Create a free Diverse: Issues In Higher Education account to continue reading

Closing the Degree DivideFor a large number of students in higher education today, there is much more than a digital divide. There is also a “degree divide” — the lack of access to a bachelor’s degree for place-bound students and students who are training for skilled-work positions. Thousands of employers want workers with certified skills beyond those they can get in their first two years of college, but many students are prevented from earning a bachelor’s degree because it is not available in their professional specialty or where they happen to live.
This problem is similar to the famous dilemma described by Dr. Dale Parnell in his book The Neglected Majority. The problem Parnell laid out for us — that many people do not go on to college from high school — is the same situation we face today. Eighty percent of adult Americans do not possess a bachelor’s degree. This would not be as great a concern if we had no strong economic competition around the globe, but we face growing challenges. In a world thick with multinational financial organizations and free-trade zones, money has become international, and our educational system must be world-class.
The community college baccalaureate has a bright future as the primary vehicle to add strength to the U.S. economy and to expand professional and career development opportunities for people throughout the United States. America can be a more competitive international market in this new century with highly skilled workers in a worldwide entrepreneurial environment. Globalization creates the need for a new kind of bachelor’s degree.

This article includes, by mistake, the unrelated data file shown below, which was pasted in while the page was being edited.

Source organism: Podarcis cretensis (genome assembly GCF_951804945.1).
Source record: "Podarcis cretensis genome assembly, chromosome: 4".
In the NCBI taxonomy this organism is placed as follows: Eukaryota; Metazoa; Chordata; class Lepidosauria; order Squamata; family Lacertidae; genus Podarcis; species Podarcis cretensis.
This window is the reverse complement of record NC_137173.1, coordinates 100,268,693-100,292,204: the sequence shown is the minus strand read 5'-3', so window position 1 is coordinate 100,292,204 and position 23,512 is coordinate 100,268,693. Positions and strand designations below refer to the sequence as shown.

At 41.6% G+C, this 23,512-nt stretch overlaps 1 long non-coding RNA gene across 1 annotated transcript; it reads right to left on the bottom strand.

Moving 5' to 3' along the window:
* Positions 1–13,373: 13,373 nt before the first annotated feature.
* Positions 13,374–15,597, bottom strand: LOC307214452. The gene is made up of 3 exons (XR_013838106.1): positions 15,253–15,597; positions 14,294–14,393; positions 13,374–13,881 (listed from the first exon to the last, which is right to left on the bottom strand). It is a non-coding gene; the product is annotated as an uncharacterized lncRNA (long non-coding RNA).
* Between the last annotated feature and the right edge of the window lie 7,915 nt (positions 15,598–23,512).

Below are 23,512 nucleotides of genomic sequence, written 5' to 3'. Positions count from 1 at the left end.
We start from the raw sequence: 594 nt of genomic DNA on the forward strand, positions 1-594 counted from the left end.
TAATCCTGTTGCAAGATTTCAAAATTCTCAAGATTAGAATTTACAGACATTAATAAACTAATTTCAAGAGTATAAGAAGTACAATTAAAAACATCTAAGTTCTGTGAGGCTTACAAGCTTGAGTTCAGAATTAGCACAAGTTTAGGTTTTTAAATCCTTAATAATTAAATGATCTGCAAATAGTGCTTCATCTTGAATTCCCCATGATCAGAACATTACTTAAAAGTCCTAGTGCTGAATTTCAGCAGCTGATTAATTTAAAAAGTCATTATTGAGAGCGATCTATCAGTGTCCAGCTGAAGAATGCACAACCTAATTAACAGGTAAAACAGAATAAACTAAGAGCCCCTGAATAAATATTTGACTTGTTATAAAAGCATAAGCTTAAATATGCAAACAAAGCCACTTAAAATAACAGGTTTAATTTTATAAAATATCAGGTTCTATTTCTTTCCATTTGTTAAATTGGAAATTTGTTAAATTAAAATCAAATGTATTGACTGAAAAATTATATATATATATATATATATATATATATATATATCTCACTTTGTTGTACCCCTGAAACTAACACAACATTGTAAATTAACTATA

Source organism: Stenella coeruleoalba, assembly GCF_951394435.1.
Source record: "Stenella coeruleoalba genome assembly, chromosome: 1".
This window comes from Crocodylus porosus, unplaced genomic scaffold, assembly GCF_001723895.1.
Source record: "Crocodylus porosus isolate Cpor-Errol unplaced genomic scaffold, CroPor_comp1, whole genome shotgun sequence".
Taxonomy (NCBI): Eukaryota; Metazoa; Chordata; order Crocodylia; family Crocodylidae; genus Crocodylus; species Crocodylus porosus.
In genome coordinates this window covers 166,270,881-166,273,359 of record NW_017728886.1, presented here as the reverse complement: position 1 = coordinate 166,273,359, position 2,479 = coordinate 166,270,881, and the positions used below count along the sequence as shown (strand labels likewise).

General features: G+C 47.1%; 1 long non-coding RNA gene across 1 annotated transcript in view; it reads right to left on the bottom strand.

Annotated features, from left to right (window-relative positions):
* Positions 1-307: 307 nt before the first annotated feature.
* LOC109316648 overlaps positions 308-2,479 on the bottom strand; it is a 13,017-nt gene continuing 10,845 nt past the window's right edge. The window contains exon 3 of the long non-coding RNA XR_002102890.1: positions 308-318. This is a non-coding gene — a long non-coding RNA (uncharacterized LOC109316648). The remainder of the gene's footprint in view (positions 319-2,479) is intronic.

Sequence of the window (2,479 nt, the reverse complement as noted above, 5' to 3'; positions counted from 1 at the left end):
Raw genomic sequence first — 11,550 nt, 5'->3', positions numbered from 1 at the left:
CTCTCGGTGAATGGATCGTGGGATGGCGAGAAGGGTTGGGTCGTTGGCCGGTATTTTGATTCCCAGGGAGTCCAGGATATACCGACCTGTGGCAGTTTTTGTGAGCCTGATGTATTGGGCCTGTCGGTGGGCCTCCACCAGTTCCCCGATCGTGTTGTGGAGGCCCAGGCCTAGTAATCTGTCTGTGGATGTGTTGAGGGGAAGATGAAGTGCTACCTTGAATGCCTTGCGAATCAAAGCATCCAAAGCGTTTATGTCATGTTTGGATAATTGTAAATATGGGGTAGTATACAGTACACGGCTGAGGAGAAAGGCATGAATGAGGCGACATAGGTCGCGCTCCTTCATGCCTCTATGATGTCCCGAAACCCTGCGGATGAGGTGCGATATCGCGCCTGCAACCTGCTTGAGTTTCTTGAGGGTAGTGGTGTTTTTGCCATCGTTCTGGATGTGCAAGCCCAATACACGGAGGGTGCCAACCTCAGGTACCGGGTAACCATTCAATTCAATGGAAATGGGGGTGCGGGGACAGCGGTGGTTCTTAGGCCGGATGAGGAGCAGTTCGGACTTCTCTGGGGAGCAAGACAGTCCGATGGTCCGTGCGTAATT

It is now a proven certainty that community colleges can offer excellent bachelor’s degrees. Colleges in Arkansas, Florida, Nevada, Utah and other states are already offering community college bachelor’s degree programs. These are work-force degrees with support from public and private employers. State, regional and national organizations have shown interest in this new career baccalaureate, and private sector businesses are interested in its development for local and international manufacturing, information technology and trade.
The community college baccalaureate is an idea whose time has come. It is recognized by experts who address cutting-edge issues in technology management, business, teacher education and other professional and career development areas. Employers have called it a reasonable pathway for meeting the work-force development needs of people who want to succeed in today’s tough employment market. 
The American Association of Community Colleges has recognized this new type of baccalaureate as an emerging development in higher education. As education moves into the 21st century, fast and cost-efficient solutions for competitive companies are more important than ever. Globalization has arrived, and it is here to stay. Issues of quality and value loom large in the thinking of employers. They want the best graduates they can get, people with technical skills and work experience. They don’t prefer employees with traditional liberal arts degrees that do not provide special work-place knowledge and skills.
Senior colleges and universities do not offer bachelor’s degrees in specialized vocational fields or do not choose to allocate resources for such degrees. If community colleges are not permitted to take up the slack, there will be a limited number of opportunities for two-year students to achieve the ideal workforce degree of our new century.
As a new force in higher education, the community college baccalaureate can expand learning options and help close the “degree divide.”
— Dr. John Garmon is president of Vista Community College
in Berkeley, Calif.

© Copyright 2005 by

A New Track: Fostering Diversity and Equity in Athletics
American sport has always served as a platform for resistance and has been measured and critiqued by how it responds in critical moments of racial and social crises.
Read More
A New Track: Fostering Diversity and Equity in Athletics